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Mangaung memories

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ANC delegates show their support. Photo: Daniel Born (TimesLive)

ANC delegates show their support. Photo: Daniel Born (TimesLive)

News from the ANC’s national conference at Mangaung in mid-December focused almost entirely on the leadership battle within the ruling party. Most of the reports that I’ve read, view Jacob Zuma’s victory over Kgalema Mothlanthe as a step backwards for the ANC and for future South Africa or, at least, a directionless step to nowhere (see also my previous post). But a recent Facebook update from a journalism friend who attended the conference, paints a slightly more optimistic picture. TJ Strydom of The Times chatted to dozens of delegates during the conference. “The overwhelming majority of them were smart people with a true passion for South Africa. They laugh deeply and are friendly, hospitable, well-informed, and interested in the world around them.” These are his reasons why South African should be optimistic about Mangaung:

  • nationalisation (in the way the ANC Youth League wanted it) is off the agenda;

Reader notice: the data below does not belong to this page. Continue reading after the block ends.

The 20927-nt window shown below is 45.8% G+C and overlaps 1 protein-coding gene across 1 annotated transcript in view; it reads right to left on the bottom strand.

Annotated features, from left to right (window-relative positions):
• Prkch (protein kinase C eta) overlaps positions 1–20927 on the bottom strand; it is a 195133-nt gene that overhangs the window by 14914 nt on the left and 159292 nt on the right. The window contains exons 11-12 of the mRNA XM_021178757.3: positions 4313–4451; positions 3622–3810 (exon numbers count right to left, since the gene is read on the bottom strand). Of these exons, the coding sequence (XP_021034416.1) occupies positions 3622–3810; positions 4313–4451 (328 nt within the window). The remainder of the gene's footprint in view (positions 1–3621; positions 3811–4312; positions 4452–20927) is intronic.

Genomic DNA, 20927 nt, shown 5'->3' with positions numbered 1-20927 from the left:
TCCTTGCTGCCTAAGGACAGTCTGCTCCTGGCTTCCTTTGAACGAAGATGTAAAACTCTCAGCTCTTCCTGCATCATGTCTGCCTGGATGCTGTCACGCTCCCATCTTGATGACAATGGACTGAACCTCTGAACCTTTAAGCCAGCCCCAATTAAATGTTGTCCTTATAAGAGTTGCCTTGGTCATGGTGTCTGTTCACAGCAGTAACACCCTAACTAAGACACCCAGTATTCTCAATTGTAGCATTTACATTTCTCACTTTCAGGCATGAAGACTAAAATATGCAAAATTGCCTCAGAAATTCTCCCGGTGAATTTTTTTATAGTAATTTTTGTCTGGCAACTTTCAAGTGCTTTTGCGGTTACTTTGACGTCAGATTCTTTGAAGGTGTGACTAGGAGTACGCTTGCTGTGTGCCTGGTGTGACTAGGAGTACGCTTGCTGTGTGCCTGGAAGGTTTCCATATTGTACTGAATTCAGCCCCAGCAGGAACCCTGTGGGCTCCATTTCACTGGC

• some the worst opportunists the ANC has produced over the last century is on their way out: cheers Mbalula, Mathale, and Phosa;
  • those crazy populists – you know who – are not allowed to join the organisation again;
  • land reform will be less severe than many expected and will certainly not emulate our northern neighbour;
  • the most inclusive development plan that the country has ever had – the NDP – was accepted and its implementation is now being fast-tracked;
  • ANC members that are accused of corruption (and other such crimes) will be suspended from public office;
  • South Africa will have its best ever vice-president by 2014 (Cyril Ramaphosa)

“The focus has shifted from a simple redistribution agenda to a development agenda. This is not the vague concept of the ‘development state’, though. There is a plan. Many pundits suggested that the NDP will be torpedoed at the conference. It wasn’t. In fact, it was approved with no significant changes at the highest level as a blueprint for the next 20 years. More importantly, the NDP was ranked higher than the short-term growth plans such as the New Growth Path and the Industrial Action Plan.”

“Of course there are blind spots. We don’t know what the new tax on mines will be like. Perhaps Kgalema Mothlathe will resign soon. The ANC still has a deep mistrust of the media. But for the first time in many years the ANC is willing to accept its own faults. Every organisation has them. It’s in all South Africans interest that they sort them out. And I think they will.”

Written by Johan Fourie

December 24, 2012 at 07:27

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